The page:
(Cover picture courtesy of Goodreads.)
Set in the 1820s, The Tale of the Vampire Bride is sure to thrill fans of vampires of literary past with its lush, gothic atmosphere and terrifying spectacle.
All Lady Glynis Wright ever wanted was the freedom to live life as she pleased, despite her aristocratic parents’ wishes for her to marry into wealth. But her fate is far more terrible than an arranged marriage when her family becomes prisoners to one of the most fearsome and powerful vampires of all time, Count Vlad Dracula.
Imprisoned in the decrepit castle in the Carpathian Mountains, Glynis’s new life as a Bride of Dracula is filled with bloody feasts, cruel beatings, and sexual depravity. There is no hope for escape. Vlad Dracula has elaborate plans to use her familial connections in England and she has become his favored pawn. Even more terrible is the bond of blood between them that keeps Glynis tethered to his side despite her deep hatred of him.
It’s only when Vlad Dracula takes Glynis to the picturesque city of Buda on the Danube River and she meets a mysterious vampire in the darkened city streets, does she dare hope to find love and freedom.
Rhiannon Frater sure wasn’t kidding when she said that this book was ‘gothic horror’ on Goodreads. It’s pretty bloody and it’s definitely not for the faint of heart but at the same time none of the violence is really unnecessary. There’s always a point to it; none of it is gratuitous. And the most important part is that it really jars the reader in the same manner that poor Glynis herself is jarred as she’s thrown into the life of an unwilling wife to one of the most famous psychopaths in history: Vlad the Impaler.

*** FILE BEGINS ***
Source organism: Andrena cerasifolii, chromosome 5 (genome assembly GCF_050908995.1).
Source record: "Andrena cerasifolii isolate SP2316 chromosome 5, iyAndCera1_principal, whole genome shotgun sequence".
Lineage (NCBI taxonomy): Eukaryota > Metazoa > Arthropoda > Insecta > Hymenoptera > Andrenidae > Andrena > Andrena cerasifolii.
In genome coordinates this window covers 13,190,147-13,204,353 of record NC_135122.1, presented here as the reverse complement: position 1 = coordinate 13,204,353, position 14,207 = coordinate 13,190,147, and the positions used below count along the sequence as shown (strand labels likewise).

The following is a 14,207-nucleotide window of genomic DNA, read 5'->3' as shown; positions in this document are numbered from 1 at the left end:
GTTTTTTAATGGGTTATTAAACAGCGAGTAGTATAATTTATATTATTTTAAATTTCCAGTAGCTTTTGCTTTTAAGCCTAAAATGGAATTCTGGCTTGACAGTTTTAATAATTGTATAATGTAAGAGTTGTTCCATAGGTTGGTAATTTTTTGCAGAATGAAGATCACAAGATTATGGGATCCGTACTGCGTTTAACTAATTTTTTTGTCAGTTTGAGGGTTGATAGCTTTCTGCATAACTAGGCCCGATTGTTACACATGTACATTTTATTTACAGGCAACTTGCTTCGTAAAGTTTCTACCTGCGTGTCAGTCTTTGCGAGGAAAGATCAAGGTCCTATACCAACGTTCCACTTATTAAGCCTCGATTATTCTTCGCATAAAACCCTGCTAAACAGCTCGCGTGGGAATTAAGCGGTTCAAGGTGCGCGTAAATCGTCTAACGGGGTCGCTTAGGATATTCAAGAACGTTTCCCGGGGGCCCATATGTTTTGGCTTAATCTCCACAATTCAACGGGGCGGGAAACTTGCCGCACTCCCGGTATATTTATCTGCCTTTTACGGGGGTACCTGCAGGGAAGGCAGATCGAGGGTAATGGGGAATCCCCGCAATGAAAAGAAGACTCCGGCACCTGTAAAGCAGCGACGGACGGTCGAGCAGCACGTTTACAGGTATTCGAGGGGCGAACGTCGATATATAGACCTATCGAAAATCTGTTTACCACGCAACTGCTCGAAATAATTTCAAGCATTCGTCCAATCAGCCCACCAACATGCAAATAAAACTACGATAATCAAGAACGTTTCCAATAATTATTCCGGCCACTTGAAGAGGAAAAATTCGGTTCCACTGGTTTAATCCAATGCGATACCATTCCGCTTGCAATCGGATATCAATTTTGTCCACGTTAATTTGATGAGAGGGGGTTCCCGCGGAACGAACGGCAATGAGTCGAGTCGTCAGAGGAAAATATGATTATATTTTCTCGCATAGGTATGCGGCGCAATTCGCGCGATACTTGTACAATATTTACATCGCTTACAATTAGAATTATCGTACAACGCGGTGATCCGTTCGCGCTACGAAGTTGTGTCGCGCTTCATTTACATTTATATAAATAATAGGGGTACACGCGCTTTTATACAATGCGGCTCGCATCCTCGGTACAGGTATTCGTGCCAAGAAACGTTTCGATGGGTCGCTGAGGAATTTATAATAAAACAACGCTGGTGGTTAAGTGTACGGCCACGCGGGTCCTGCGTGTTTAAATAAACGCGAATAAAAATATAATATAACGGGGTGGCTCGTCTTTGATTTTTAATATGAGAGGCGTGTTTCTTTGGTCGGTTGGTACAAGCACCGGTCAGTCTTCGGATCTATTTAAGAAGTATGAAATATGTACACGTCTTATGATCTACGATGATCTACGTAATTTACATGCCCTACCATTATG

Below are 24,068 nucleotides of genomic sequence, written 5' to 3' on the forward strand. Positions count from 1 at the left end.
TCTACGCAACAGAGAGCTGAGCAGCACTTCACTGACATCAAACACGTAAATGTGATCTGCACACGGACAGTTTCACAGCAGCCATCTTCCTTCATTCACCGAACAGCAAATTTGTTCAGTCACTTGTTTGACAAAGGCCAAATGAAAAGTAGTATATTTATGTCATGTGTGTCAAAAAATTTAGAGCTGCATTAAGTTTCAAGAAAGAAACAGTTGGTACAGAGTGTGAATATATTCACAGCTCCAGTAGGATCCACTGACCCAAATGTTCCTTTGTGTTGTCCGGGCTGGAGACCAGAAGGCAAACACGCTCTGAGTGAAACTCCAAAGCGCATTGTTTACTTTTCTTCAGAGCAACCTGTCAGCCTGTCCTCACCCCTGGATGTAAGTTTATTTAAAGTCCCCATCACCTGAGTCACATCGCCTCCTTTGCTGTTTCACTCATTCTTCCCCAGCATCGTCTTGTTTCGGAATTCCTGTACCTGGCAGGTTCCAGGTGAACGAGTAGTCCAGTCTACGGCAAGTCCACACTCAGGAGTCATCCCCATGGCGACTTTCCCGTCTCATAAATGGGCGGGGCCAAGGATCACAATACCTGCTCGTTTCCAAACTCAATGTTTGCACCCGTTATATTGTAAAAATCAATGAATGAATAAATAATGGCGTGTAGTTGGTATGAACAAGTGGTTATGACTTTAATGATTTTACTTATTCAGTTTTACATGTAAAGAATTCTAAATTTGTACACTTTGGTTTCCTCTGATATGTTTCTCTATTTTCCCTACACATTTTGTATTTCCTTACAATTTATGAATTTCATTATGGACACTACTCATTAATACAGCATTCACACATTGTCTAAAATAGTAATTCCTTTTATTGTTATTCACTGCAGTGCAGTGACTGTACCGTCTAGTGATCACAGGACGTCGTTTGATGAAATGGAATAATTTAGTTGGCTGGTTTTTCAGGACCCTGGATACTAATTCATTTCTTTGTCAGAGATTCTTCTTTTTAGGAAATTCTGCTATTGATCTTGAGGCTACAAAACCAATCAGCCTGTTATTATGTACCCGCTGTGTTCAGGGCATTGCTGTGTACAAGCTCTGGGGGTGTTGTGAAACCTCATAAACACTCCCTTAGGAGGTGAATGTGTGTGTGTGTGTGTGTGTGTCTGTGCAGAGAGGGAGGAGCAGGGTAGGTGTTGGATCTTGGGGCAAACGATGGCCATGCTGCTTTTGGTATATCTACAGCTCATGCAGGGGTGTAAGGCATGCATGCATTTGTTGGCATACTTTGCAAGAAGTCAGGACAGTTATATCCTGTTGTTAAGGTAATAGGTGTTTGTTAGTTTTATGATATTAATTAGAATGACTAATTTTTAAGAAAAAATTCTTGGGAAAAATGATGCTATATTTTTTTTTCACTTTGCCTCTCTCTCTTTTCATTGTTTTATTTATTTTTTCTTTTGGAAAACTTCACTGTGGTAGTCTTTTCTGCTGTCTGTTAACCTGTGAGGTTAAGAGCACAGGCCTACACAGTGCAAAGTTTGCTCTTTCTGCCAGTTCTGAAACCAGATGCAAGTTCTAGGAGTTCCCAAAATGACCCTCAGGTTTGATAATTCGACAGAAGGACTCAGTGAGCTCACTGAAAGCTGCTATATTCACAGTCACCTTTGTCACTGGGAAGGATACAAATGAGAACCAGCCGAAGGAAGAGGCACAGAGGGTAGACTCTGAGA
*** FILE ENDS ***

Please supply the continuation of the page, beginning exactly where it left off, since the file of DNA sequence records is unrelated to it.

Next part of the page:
Glynis is a pretty extraordinary woman for her time. She really doesn’t want to get married; she really just wants to be her own woman, independent and free. In her time that’s certainly unconventional but not an impossibility when you have wealth on your side so it’s not like she’s a stand-in for a modern woman. No, she definitely tries to rebel within the narrow confines of society and that’s part of the reason why she runs afoul of Count Dracula and his brides once her family is killed and she is turned. Glynis loves her independence and being raped and controlled by Dracula isn’t exactly being independent. So as she suffers, Glynis begins to plot to gain her freedom by any means possible. I don’t want to give too much away but let’s just say that when Dracula begins to love her in his manner (because realistically he is not the sort of man to fall in real love) it’s the beginning of the end of his reign of terror over poor Glynis and the other brides.